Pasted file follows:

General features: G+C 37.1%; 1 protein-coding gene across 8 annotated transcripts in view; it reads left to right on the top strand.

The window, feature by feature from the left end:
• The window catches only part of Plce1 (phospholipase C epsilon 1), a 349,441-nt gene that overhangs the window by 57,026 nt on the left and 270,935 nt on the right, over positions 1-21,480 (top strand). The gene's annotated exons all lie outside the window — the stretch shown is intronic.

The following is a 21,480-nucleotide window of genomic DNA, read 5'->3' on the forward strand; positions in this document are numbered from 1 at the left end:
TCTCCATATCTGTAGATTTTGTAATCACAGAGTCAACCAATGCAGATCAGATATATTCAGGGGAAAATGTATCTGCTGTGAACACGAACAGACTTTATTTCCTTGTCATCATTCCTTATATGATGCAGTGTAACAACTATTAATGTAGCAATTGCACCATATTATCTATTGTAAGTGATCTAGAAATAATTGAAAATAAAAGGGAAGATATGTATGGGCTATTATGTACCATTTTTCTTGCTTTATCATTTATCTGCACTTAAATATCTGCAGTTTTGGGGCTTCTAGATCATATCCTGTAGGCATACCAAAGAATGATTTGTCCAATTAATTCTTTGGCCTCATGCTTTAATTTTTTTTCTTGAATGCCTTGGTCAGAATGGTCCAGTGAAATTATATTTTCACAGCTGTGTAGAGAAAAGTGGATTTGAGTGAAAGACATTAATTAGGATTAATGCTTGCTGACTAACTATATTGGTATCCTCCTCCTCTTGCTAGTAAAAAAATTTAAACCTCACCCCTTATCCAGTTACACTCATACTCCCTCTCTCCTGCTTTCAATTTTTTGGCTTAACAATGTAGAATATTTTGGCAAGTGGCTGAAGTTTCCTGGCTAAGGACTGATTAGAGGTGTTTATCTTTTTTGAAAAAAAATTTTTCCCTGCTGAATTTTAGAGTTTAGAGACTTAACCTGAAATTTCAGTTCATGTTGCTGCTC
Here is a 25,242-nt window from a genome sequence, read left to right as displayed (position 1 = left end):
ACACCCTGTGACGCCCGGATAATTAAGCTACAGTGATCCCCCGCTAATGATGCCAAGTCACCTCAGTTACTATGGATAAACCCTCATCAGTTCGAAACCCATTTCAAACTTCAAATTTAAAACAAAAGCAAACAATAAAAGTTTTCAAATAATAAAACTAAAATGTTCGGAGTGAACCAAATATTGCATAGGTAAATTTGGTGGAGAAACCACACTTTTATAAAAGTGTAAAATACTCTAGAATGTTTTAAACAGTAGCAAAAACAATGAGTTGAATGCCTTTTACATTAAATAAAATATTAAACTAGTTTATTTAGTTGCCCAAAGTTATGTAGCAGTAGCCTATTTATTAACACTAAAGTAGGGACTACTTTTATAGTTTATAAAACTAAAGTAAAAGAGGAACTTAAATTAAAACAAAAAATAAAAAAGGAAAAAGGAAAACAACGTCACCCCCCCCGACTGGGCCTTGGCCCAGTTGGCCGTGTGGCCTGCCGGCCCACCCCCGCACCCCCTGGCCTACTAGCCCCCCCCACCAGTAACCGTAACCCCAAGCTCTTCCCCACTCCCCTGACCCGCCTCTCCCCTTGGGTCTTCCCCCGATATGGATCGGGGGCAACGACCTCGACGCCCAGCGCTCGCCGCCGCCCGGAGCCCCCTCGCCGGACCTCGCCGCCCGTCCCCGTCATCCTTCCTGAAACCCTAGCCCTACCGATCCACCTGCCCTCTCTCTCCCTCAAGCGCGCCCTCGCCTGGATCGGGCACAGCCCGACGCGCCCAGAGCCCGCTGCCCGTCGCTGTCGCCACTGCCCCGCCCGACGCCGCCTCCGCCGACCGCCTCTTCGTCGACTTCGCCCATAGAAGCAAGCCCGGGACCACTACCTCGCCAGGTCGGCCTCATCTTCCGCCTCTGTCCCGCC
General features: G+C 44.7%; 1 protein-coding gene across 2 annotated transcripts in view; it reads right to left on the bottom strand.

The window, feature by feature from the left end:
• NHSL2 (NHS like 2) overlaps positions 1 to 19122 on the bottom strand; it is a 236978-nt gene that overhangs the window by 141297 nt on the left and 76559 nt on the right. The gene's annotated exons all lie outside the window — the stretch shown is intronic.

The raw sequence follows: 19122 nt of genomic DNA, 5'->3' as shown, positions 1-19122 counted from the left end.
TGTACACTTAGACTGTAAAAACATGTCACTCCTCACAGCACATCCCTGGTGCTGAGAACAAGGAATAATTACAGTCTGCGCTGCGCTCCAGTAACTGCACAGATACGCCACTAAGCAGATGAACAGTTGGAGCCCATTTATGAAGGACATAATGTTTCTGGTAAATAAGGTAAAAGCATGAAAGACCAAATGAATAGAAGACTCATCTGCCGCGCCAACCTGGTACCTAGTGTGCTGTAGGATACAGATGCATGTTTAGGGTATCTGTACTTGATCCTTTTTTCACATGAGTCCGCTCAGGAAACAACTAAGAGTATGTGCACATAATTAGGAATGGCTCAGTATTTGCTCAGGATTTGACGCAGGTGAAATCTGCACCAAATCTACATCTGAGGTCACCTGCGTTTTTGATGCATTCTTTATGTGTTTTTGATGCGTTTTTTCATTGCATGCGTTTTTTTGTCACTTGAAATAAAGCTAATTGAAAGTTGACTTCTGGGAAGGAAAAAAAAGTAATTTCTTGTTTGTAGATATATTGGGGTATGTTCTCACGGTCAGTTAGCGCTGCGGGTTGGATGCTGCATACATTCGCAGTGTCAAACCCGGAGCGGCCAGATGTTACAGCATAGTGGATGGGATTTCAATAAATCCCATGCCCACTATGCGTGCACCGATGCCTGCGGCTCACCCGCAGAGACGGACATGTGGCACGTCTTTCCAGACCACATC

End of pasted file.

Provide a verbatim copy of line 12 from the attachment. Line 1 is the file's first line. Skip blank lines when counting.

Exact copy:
TGTACACTTAGACTGTAAAAACATGTCACTCCTCACAGCACATCCCTGGTGCTGAGAACAAGGAATAATTACAGTCTGCGCTGCGCTCCAGTAACTGCACAGATACGCCACTAAGCAGATGAACAGTTGGAGCCCATTTATGAAGGACATAATGTTTCTGGTAAATAAGGTAAAAGCATGAAAGACCAAATGAATAGAAGACTCATCTGCCGCGCCAACCTGGTACCTAGTGTGCTGTAGGATACAGATGCATGTTTAGGGTATCTGTACTTGATCCTTTTTTCACATGAGTCCGCTCAGGAAACAACTAAGAGTATGTGCACATAATTAGGAATGGCTCAGTATTTGCTCAGGATTTGACGCAGGTGAAATCTGCACCAAATCTACATCTGAGGTCACCTGCGTTTTTGATGCATTCTTTATGTGTTTTTGATGCGTTTTTTCATTGCATGCGTTTTTTTGTCACTTGAAATAAAGCTAATTGAAAGTTGACTTCTGGGAAGGAAAAAAAAGTAATTTCTTGTTTGTAGATATATTGGGGTATGTTCTCACGGTCAGTTAGCGCTGCGGGTTGGATGCTGCATACATTCGCAGTGTCAAACCCGGAGCGGCCAGATGTTACAGCATAGTGGATGGGATTTCAATAAATCCCATGCCCACTATGCGTGCACCGATGCCTGCGGCTCACCCGCAGAGACGGACATGTGGCACGTCTTTCCAGACCACATC